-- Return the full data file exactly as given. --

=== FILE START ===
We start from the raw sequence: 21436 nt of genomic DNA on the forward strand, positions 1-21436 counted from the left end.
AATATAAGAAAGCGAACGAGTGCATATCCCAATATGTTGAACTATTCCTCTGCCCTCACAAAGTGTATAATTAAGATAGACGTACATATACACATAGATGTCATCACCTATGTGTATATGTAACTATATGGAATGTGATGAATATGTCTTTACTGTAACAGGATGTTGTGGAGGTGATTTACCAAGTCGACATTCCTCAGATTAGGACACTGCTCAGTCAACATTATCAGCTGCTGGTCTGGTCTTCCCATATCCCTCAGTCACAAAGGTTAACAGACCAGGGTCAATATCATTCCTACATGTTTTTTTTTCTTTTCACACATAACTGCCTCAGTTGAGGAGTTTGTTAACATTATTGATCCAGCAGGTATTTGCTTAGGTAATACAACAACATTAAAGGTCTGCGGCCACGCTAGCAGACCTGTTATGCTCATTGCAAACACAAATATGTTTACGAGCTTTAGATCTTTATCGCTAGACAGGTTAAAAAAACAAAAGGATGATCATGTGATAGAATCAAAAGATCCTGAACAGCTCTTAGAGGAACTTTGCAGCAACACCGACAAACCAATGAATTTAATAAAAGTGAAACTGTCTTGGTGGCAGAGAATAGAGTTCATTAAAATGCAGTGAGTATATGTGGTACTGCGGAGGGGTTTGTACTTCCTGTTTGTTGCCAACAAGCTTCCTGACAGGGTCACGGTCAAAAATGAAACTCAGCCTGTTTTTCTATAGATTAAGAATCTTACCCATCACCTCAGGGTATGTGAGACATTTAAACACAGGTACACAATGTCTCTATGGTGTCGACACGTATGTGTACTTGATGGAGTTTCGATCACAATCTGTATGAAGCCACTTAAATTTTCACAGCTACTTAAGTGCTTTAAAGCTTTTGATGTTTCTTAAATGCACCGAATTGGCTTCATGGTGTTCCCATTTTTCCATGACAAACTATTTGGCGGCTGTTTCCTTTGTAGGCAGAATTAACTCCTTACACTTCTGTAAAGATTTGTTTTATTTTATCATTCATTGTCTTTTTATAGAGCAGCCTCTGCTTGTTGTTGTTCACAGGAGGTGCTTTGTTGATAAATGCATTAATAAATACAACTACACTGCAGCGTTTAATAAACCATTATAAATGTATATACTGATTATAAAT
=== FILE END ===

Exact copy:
We start from the raw sequence: 21436 nt of genomic DNA on the forward strand, positions 1-21436 counted from the left end.
AATATAAGAAAGCGAACGAGTGCATATCCCAATATGTTGAACTATTCCTCTGCCCTCACAAAGTGTATAATTAAGATAGACGTACATATACACATAGATGTCATCACCTATGTGTATATGTAACTATATGGAATGTGATGAATATGTCTTTACTGTAACAGGATGTTGTGGAGGTGATTTACCAAGTCGACATTCCTCAGATTAGGACACTGCTCAGTCAACATTATCAGCTGCTGGTCTGGTCTTCCCATATCCCTCAGTCACAAAGGTTAACAGACCAGGGTCAATATCATTCCTACATGTTTTTTTTTCTTTTCACACATAACTGCCTCAGTTGAGGAGTTTGTTAACATTATTGATCCAGCAGGTATTTGCTTAGGTAATACAACAACATTAAAGGTCTGCGGCCACGCTAGCAGACCTGTTATGCTCATTGCAAACACAAATATGTTTACGAGCTTTAGATCTTTATCGCTAGACAGGTTAAAAAAACAAAAGGATGATCATGTGATAGAATCAAAAGATCCTGAACAGCTCTTAGAGGAACTTTGCAGCAACACCGACAAACCAATGAATTTAATAAAAGTGAAACTGTCTTGGTGGCAGAGAATAGAGTTCATTAAAATGCAGTGAGTATATGTGGTACTGCGGAGGGGTTTGTACTTCCTGTTTGTTGCCAACAAGCTTCCTGACAGGGTCACGGTCAAAAATGAAACTCAGCCTGTTTTTCTATAGATTAAGAATCTTACCCATCACCTCAGGGTATGTGAGACATTTAAACACAGGTACACAATGTCTCTATGGTGTCGACACGTATGTGTACTTGATGGAGTTTCGATCACAATCTGTATGAAGCCACTTAAATTTTCACAGCTACTTAAGTGCTTTAAAGCTTTTGATGTTTCTTAAATGCACCGAATTGGCTTCATGGTGTTCCCATTTTTCCATGACAAACTATTTGGCGGCTGTTTCCTTTGTAGGCAGAATTAACTCCTTACACTTCTGTAAAGATTTGTTTTATTTTATCATTCATTGTCTTTTTATAGAGCAGCCTCTGCTTGTTGTTGTTCACAGGAGGTGCTTTGTTGATAAATGCATTAATAAATACAACTACACTGCAGCGTTTAATAAACCATTATAAATGTATATACTGATTATAAAT